After exclusion from law schools, US News & World Report changes ranking system

Author: Yuvi January 3, 2023 After exclusion from law schools, US News & World Report changes ranking system

Under pressure to boycott top law schools, U.S. News & World Report told law school deans on Monday that it would be making several changes to the next edition of its influential ratings.

In a letter to US law school deans published on its site, US News said its next list would give more credit to schools whose graduates go on to earn advanced degrees, or to work in public-service jobs. School-funded fellowships that pay a lower salary. , The magazine, which has published the ratings for decades, is responding to criticism that its rankings are higher than higher-paying private sector jobs.

The magazine said the 2023-24 rankings, due to be published this spring, will also rely less on a survey of schools’ reputations submitted by academics, lawyers and judges.

A spokeswoman for US News said the list will no longer consider indicators of student debt or schools’ spending per pupil. Critics have stated that the magazine’s previous metric for measuring student debt encouraged schools to favor wealthier students with financial need, and that the use of spending per student figures favors wealthier institutions.

“We realize that legal education is neither monolithic nor static and that the rankings, being so widely accepted, may not capture the individual nuances of each school,” said Robert Morse, chief data strategist at US News and senior vice president of data and information strategy Stephanie Salmon wrote in the letter.

US News will continue to rank the schools that have declined to participate using publicly available data. But it will publish more detailed profiles of schools that responded, a potential incentive for lower-ranked institutions eager to attract the attention of students.

The American News list, published annually since 1987, is as impressive as it is sclerotic. Broadly the same 14 law schools have held the top spot for 30 years, only slightly changing and making headlines when they do. Its criteria for ranking are monitored almost as closely.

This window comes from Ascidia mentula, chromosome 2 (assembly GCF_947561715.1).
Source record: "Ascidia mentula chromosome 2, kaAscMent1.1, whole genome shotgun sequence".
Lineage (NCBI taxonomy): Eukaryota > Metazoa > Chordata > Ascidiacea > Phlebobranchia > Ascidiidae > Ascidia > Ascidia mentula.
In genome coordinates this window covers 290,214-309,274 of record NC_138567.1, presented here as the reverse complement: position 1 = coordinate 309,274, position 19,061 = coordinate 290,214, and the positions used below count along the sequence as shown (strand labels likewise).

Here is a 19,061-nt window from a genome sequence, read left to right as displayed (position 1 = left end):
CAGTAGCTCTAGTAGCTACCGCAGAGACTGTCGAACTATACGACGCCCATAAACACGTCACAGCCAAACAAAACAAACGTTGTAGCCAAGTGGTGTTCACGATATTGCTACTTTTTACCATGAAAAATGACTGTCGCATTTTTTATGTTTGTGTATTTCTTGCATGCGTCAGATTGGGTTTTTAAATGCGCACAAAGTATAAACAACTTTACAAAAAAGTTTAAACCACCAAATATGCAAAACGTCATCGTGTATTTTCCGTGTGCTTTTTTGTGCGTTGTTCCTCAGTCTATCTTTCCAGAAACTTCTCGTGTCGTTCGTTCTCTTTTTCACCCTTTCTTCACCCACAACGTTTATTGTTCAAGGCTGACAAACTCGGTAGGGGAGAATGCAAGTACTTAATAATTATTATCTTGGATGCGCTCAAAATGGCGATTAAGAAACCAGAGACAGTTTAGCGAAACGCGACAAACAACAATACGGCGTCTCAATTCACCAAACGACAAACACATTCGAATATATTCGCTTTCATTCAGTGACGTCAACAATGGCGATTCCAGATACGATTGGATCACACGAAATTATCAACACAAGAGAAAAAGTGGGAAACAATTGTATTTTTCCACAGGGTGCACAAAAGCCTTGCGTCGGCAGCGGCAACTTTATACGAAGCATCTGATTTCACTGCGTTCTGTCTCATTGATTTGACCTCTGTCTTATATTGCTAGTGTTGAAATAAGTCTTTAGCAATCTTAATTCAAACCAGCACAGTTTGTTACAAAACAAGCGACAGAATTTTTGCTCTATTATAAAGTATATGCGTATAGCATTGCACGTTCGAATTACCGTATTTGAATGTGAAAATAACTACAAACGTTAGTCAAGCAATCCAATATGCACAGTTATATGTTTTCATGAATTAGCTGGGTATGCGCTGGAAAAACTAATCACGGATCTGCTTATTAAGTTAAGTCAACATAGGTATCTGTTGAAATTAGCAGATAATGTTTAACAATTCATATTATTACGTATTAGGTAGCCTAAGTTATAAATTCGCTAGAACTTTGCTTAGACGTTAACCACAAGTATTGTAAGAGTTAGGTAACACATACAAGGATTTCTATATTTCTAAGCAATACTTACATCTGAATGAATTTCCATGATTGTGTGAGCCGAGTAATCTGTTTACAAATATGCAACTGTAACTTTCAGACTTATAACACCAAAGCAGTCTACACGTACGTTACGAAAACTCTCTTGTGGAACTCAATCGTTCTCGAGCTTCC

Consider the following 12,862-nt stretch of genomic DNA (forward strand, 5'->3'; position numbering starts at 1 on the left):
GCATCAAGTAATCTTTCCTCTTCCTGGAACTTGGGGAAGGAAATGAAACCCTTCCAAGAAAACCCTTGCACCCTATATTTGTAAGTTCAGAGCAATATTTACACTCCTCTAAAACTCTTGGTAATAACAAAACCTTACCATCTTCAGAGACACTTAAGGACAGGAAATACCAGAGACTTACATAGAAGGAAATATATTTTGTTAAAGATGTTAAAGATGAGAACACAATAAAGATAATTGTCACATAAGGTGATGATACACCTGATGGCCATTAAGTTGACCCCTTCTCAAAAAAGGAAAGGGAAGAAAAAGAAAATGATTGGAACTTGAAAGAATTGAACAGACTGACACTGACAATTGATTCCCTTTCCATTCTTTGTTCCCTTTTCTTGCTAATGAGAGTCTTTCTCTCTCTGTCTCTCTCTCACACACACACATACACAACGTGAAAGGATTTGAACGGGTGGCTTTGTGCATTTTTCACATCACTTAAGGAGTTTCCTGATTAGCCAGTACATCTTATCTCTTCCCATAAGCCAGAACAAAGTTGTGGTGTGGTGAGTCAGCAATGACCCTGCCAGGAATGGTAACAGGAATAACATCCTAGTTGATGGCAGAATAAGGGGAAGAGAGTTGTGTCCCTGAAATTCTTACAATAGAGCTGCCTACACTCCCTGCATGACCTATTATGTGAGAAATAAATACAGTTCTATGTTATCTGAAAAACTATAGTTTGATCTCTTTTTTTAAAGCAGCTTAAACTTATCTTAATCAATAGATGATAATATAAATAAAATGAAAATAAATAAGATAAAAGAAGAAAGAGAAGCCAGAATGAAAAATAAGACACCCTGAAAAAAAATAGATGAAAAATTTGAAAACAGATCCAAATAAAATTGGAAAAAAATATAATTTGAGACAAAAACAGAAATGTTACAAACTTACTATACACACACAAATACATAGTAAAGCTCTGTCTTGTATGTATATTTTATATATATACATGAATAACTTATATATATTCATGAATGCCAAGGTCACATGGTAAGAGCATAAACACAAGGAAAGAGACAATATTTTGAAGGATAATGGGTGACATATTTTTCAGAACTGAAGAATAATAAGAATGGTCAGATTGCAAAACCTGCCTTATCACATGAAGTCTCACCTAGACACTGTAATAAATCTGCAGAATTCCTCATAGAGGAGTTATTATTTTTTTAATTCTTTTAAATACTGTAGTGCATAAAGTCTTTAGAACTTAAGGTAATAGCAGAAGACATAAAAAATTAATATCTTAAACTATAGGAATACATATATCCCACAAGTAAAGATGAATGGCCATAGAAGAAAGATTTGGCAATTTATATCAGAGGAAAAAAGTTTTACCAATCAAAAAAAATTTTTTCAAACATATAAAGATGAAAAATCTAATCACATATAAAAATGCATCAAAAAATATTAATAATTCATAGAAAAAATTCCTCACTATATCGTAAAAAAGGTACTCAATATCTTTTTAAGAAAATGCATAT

However, in recent months, most of those top 14 schools have announced that they will no longer participate. Among those leaving are Yale, which has topped the list for decades, and Harvard, Stanford, Northwestern, Georgetown, Columbia and Berkeley.

Karen Peart, a spokeswoman for Yale University, said in a statement that the decision to withdraw the law school was made based on “what is best for the institution.” She declined to comment on whether the changes announced today will affect the school’s future participation in the ranking process. A spokeswoman for Harvard Law School declined to comment.

The moves announced today reflect the power of the top schools in the law-school ecosystem, with potential students and top firms using the rankings to make their decisions about school choice and recruiting.

The growing backlash against the rankings reflects concerns among school leaders about the ethics, fairness and purpose of legal education and the institutions that provide it. School officials have said that rankings that emphasize test scores and salary deter students from pursuing careers in public service. Critics say the ranking criteria also discourage schools from serving working-class students who require need-based aid to attend.

The magazine’s ranking is “seriously flawed”, according to Yale Law dean Heather K. Gerken wrote a letter in November announcing the school’s withdrawal from participation. “We have reached a point where the ranking process is undermining the core commitments of the legal profession,” Ms Gerken said.

John Manning, dean of Harvard Law, wrote in a letter the same day that the “American news process” does not advance the best ideals of legal education or the profession we serve, and it contradicts Harvard Law School’s deepest commitments. .

Top law schools and others have criticized the list for years, and the changes announced Monday don’t address all of the concerns they’ve aired in the past. In its letter, the magazine said it would need “additional time and collaboration” to address the role of loan forgiveness, need-based aid, diversity and other issues in its rankings and that it would “work with academic and industry leaders.” will continue to do” to develop metrics with agreed definitions.

Author: Yuvi

My name is Yuvi, I work as Sub Editor at

3 January, 2023, 5:32 am

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